I think one of the reasons we are good at this is really the size. Israel is small enough to be better managed. There's also very close collaboration between academia, government and industry. People actually move around among the three disciplines. You can have an academic who will take a government role. You can have somebody from industry who will go to the government and then back to industry. The ecosystem is tighter. It's dynamic.
    We also have quite strong awareness among the general public. There's better awareness than in the rest of the world. To be secure, we have a program that starts teaching kids as young as primary school about cybersecurity. They're told not to put their name or address on Facebook and things like this. We build it up at all levels. We have a cyber-authority that is managing all this and diverting all this. It seems to work.
    Professor Slay.
    I think in Australia we emulate the Israelis. The Israelis are our model for good practice, and perhaps the Singaporeans are as well. I think we have good relationships with Canadians. There are lots of things I think you do very well too. But I think part of the Australian culture is this tendency towards mateship. Professors, people in government, people in the army, people in those areas in the banks—we all know each other, so whereas we might have formal sharing mechanisms, we will also have greatly informal sharing mechanisms.
    Take someone like me. I've trained thousands in PICTL and trained thousands of people. Most of those people go on to get mid-career senior jobs in Australia. That builds a huge, comfortable network of sharing of research ideas and commercialization. I think it's part of the Australian psyche, actually, more than anything else, but there's no reason why it can't be the Canadian psyche too.
    Thank you, Mr. Motz.
    Being married to an Australian, I've always been curious about the Australian psyche.
    Voices: Oh, oh!
    The Chair: Mr. Dubé, you have seven minutes, please.
     Thank you, Chair, and thanks to both of you for being here.
    Professor Shavitt, I want to start with you.
    In looking at where Internet traffic goes, there are a few pieces that I wanted to look at.
     The first is regarding which jurisdiction applies to the protection of data that's being routed lawfully to a different area, whether that's because of how a company operates or a free trade agreement. One example that comes to mind that I know of, being from the Montreal area, is that with the abundance of hydroelectricity we have in Quebec, a number of these companies—Amazon, Google, etc.—are storing servers there because the cost of energy is low.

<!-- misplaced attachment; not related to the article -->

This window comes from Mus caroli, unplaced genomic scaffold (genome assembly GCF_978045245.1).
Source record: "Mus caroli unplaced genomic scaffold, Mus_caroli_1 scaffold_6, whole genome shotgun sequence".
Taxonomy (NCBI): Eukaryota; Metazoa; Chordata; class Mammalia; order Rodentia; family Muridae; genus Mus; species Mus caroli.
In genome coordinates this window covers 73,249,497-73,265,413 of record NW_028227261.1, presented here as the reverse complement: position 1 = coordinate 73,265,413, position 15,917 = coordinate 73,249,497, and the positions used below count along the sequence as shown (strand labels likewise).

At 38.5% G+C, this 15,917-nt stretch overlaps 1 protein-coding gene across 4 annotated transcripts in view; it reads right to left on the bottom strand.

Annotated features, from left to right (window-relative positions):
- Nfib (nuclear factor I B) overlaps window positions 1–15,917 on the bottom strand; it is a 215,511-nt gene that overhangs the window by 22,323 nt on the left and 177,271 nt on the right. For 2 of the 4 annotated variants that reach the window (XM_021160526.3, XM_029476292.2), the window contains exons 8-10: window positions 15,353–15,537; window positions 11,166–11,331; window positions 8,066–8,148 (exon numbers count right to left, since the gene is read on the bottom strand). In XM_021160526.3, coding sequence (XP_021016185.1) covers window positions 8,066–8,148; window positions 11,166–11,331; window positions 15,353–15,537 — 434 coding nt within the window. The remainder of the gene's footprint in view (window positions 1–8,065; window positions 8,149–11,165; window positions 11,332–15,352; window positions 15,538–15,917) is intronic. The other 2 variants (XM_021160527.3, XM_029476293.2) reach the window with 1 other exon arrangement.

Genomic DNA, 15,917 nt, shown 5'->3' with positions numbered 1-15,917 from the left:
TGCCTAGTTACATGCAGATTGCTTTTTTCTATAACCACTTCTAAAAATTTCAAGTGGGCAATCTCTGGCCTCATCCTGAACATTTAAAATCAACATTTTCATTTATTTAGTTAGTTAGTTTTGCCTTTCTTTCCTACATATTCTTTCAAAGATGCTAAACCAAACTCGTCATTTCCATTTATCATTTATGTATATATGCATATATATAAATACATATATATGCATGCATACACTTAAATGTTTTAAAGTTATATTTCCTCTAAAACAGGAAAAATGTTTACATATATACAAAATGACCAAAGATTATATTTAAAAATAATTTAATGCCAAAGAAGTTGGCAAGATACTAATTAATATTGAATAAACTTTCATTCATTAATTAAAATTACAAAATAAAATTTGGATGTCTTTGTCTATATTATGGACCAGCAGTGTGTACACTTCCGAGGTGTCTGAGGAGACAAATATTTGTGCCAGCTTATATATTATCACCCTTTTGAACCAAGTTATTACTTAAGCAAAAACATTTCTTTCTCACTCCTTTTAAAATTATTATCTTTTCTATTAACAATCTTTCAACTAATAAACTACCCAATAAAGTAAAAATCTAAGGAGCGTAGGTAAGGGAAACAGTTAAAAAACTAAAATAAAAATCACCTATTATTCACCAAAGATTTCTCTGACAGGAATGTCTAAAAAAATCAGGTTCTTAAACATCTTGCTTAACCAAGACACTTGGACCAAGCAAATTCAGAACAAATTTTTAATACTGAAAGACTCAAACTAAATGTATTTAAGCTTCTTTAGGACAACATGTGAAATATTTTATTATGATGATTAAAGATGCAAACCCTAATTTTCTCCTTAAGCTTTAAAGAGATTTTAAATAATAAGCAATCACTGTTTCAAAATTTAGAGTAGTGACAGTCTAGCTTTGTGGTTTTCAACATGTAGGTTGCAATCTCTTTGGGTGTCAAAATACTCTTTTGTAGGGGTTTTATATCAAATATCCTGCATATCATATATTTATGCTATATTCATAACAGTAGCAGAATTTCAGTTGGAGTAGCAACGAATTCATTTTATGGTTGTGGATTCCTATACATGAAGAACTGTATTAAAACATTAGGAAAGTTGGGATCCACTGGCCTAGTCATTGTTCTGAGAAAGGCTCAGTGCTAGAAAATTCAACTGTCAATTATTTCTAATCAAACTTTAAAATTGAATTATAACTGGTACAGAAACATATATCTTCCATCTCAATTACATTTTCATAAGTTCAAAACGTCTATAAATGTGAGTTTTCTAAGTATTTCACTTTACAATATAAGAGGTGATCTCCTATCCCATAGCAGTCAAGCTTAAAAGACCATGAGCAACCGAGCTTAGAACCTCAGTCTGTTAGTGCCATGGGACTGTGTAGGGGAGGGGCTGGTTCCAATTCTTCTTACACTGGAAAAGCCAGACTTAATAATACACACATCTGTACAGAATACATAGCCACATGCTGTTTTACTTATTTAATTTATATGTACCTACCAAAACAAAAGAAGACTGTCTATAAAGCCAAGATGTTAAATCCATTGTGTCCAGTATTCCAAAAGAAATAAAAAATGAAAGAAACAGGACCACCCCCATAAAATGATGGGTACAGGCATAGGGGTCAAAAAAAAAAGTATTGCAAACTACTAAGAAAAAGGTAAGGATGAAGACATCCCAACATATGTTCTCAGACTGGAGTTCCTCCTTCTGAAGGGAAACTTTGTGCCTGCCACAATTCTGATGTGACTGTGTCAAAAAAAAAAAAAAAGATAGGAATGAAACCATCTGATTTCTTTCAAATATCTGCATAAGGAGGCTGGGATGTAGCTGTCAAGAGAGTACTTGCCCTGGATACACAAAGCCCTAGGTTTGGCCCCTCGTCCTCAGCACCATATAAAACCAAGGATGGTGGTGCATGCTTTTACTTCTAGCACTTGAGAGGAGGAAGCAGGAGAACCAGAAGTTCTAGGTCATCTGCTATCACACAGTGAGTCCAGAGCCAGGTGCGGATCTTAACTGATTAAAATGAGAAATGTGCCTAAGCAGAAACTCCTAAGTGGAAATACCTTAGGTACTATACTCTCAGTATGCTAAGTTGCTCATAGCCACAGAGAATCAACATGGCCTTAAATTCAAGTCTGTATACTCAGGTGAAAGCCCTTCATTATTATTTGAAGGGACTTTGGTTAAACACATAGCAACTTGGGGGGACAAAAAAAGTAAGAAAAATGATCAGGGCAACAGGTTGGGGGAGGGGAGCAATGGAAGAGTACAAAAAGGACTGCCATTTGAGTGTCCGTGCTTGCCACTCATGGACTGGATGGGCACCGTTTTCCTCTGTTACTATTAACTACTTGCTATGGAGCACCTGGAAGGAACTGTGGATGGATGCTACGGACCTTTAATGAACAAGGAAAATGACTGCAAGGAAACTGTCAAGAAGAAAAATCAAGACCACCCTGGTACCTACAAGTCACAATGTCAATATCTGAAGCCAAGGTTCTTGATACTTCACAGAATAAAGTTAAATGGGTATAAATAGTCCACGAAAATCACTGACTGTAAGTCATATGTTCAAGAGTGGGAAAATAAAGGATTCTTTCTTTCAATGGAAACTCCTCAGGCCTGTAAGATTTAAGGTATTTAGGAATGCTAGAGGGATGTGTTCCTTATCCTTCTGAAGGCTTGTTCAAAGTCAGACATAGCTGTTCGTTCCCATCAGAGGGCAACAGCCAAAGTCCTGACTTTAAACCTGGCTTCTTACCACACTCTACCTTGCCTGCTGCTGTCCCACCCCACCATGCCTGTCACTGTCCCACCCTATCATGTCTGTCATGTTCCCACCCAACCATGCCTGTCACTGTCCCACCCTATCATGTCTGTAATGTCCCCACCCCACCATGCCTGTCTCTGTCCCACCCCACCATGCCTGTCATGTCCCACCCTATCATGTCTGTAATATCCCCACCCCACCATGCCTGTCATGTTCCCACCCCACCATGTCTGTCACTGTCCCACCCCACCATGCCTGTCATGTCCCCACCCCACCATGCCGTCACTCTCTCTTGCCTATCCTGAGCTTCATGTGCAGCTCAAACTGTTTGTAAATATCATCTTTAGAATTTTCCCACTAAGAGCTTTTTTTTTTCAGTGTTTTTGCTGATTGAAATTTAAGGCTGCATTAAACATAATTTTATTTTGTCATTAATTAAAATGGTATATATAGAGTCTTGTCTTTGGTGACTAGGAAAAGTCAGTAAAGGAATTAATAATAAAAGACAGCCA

Not to get too far away from my questions, but I was reading something interesting the other day, which is that streaming music, depending on the jurisdiction, has a larger impact on greenhouse gas emissions than people might realize. There are a lot of interesting things happening with regard to where servers are located.
    My question for you is in that vein. Is there any concern that data, through the legal mechanisms that exist, might be going through areas that people aren't necessarily aware of and causing risks for privacy and other things? One example that comes to mind as well is that we all use credit cards. Many of these companies aren't Canadian, so the information is being stored elsewhere. Is that a concern you have? How does that play into some of the research you've done?

  (1605)  

     Yes, this is the primary concern of this research. We see routing that is diverted, either maliciously or accidentally, to locations where you don't want it to go.
    By the way, it also hurts performance, so you don't get the network to be as fast as it could be. I can tell you, for example, that we've seen routes from Tokyo to Seoul rerouted non-maliciously through the U.S. and then, after a week, through London. This makes the connection time 10 times slower, and this is a non-malicious diversion.
    You see things like this happening all the time. The real problem is how do you distinguish between bad engineering, configuration errors and attacks.
    Here's my question for you. As an engineer, you might not be able to answer it, and I say that with all due respect, of course. I'm just wondering about this. Is there a concern that for me as a Canadian, say, if my data ends up on a U.S. server, and even if the United States is an ally, a democracy, ultimately I don't benefit from the same constitutional and legal protections for my privacy and how that data is treated? Is there a concern about that as well?
    You've said that ultimately we obviously look towards non-democracies as more malicious actors, but at the end of the day, everyone is engaged in the same activity, and the individual might be the one paying the price. Is that a concern or is that perhaps beyond what you've done in terms of your research?
    Concern is really subjective. Each one is concerned about other things, and when you build such a system, you need to build it in a way such that you can tune it to the concern of individuals.
    I appreciate that. Thank you.